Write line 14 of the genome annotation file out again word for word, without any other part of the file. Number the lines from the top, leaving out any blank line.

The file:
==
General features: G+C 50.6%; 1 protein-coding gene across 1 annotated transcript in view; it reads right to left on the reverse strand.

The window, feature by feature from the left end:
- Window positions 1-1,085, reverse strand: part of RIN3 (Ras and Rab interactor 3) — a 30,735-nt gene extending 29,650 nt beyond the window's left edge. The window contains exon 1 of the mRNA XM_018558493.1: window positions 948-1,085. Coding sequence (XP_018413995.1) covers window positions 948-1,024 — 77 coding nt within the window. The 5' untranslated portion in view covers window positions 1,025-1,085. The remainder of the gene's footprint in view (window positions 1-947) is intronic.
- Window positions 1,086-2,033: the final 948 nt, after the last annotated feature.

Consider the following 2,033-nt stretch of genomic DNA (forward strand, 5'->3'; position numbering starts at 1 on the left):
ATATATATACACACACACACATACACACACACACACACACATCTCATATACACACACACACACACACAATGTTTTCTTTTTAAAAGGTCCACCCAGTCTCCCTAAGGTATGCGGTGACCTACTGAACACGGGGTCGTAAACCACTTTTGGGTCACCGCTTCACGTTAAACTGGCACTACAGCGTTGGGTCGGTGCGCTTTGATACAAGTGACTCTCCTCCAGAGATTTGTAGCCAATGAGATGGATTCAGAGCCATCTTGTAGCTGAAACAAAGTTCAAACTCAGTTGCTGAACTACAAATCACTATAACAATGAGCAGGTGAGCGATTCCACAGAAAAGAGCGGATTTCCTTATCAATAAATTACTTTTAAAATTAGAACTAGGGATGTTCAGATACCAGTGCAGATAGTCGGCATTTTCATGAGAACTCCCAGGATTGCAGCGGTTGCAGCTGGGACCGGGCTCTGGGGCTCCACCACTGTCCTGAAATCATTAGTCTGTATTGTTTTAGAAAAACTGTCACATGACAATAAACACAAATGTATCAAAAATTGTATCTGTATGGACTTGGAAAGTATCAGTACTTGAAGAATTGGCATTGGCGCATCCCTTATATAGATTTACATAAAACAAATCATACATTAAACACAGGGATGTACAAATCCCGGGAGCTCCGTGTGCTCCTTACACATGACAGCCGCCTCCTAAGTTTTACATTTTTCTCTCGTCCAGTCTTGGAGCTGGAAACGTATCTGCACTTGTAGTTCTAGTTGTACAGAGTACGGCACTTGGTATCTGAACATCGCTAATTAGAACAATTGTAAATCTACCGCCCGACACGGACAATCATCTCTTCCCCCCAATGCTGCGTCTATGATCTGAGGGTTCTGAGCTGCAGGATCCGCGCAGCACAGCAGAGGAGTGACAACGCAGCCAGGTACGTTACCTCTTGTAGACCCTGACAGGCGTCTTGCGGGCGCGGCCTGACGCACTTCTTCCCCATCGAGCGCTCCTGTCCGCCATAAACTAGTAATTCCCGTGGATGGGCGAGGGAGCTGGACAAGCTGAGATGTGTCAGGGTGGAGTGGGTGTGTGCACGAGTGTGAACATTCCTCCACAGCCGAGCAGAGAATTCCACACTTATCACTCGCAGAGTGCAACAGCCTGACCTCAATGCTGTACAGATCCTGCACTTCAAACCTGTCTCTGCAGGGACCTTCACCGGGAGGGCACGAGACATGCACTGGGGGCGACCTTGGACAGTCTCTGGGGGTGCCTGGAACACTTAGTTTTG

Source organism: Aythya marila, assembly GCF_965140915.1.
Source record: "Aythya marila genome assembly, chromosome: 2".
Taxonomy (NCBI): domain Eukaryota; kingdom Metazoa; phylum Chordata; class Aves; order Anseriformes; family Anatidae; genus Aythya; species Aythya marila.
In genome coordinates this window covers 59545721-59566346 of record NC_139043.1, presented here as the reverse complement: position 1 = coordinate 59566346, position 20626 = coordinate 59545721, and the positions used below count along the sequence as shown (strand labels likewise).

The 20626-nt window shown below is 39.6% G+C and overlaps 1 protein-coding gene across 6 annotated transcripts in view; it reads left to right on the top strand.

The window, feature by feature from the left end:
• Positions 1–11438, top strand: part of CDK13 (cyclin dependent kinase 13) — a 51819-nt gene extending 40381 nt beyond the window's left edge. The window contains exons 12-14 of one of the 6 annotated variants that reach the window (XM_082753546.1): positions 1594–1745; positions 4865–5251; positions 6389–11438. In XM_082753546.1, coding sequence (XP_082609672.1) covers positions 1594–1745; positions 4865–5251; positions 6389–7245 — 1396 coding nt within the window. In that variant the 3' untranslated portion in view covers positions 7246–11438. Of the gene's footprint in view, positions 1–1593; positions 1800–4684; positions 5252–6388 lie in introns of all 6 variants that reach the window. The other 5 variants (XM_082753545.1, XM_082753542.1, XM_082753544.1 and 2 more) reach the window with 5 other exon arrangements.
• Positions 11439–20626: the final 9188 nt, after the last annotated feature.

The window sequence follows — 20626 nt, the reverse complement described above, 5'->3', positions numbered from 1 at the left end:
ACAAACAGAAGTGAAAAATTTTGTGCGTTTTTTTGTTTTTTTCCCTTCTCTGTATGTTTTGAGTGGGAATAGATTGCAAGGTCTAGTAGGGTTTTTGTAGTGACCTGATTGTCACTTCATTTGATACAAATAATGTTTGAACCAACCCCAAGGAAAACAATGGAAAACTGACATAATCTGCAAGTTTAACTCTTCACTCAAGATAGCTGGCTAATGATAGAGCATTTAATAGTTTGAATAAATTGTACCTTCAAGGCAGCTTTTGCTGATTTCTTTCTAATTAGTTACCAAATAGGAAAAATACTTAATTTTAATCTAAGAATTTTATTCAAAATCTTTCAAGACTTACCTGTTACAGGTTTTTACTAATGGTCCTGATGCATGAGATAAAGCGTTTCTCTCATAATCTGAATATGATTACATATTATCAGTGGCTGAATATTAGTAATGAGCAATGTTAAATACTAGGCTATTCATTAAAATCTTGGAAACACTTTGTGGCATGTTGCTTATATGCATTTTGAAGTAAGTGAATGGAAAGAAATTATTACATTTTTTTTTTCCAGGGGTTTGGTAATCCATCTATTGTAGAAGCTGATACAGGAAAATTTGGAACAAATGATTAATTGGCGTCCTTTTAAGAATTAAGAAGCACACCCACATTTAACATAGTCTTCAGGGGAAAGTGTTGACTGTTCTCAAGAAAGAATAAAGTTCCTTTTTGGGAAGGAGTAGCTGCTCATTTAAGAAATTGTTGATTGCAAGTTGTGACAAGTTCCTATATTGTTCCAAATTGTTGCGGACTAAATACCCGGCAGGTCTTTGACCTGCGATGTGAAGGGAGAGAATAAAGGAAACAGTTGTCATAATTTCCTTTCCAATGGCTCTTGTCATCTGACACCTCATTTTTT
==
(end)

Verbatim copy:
• Positions 11439–20626: the final 9188 nt, after the last annotated feature.